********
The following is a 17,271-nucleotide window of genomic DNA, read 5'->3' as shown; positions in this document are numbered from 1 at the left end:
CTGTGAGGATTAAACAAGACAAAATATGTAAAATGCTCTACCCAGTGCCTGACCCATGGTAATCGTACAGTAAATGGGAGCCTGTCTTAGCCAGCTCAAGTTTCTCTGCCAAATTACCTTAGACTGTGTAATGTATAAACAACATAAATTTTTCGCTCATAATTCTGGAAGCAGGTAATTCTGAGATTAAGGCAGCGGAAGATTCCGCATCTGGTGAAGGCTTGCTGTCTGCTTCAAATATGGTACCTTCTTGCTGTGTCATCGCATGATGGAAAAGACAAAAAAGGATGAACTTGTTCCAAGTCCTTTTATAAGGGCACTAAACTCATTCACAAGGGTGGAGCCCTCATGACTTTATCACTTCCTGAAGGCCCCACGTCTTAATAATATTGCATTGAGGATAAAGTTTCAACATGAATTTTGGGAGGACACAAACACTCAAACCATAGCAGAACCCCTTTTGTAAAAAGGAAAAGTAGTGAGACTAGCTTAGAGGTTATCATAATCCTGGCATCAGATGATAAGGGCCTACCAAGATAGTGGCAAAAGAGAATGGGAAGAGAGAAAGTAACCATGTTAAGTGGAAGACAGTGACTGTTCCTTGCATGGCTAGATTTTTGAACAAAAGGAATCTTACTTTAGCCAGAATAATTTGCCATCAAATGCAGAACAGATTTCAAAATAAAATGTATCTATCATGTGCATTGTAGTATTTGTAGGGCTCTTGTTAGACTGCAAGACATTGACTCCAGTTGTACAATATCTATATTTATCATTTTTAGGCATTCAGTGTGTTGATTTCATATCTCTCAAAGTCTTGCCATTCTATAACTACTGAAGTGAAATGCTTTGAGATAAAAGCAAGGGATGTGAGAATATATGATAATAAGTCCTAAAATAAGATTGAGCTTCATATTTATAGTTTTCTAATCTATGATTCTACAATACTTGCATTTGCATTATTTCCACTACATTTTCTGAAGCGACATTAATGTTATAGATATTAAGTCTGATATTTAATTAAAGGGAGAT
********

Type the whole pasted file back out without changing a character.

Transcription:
The following is a 17,271-nucleotide window of genomic DNA, read 5'->3' as shown; positions in this document are numbered from 1 at the left end:
CTGTGAGGATTAAACAAGACAAAATATGTAAAATGCTCTACCCAGTGCCTGACCCATGGTAATCGTACAGTAAATGGGAGCCTGTCTTAGCCAGCTCAAGTTTCTCTGCCAAATTACCTTAGACTGTGTAATGTATAAACAACATAAATTTTTCGCTCATAATTCTGGAAGCAGGTAATTCTGAGATTAAGGCAGCGGAAGATTCCGCATCTGGTGAAGGCTTGCTGTCTGCTTCAAATATGGTACCTTCTTGCTGTGTCATCGCATGATGGAAAAGACAAAAAAGGATGAACTTGTTCCAAGTCCTTTTATAAGGGCACTAAACTCATTCACAAGGGTGGAGCCCTCATGACTTTATCACTTCCTGAAGGCCCCACGTCTTAATAATATTGCATTGAGGATAAAGTTTCAACATGAATTTTGGGAGGACACAAACACTCAAACCATAGCAGAACCCCTTTTGTAAAAAGGAAAAGTAGTGAGACTAGCTTAGAGGTTATCATAATCCTGGCATCAGATGATAAGGGCCTACCAAGATAGTGGCAAAAGAGAATGGGAAGAGAGAAAGTAACCATGTTAAGTGGAAGACAGTGACTGTTCCTTGCATGGCTAGATTTTTGAACAAAAGGAATCTTACTTTAGCCAGAATAATTTGCCATCAAATGCAGAACAGATTTCAAAATAAAATGTATCTATCATGTGCATTGTAGTATTTGTAGGGCTCTTGTTAGACTGCAAGACATTGACTCCAGTTGTACAATATCTATATTTATCATTTTTAGGCATTCAGTGTGTTGATTTCATATCTCTCAAAGTCTTGCCATTCTATAACTACTGAAGTGAAATGCTTTGAGATAAAAGCAAGGGATGTGAGAATATATGATAATAAGTCCTAAAATAAGATTGAGCTTCATATTTATAGTTTTCTAATCTATGATTCTACAATACTTGCATTTGCATTATTTCCACTACATTTTCTGAAGCGACATTAATGTTATAGATATTAAGTCTGATATTTAATTAAAGGGAGAT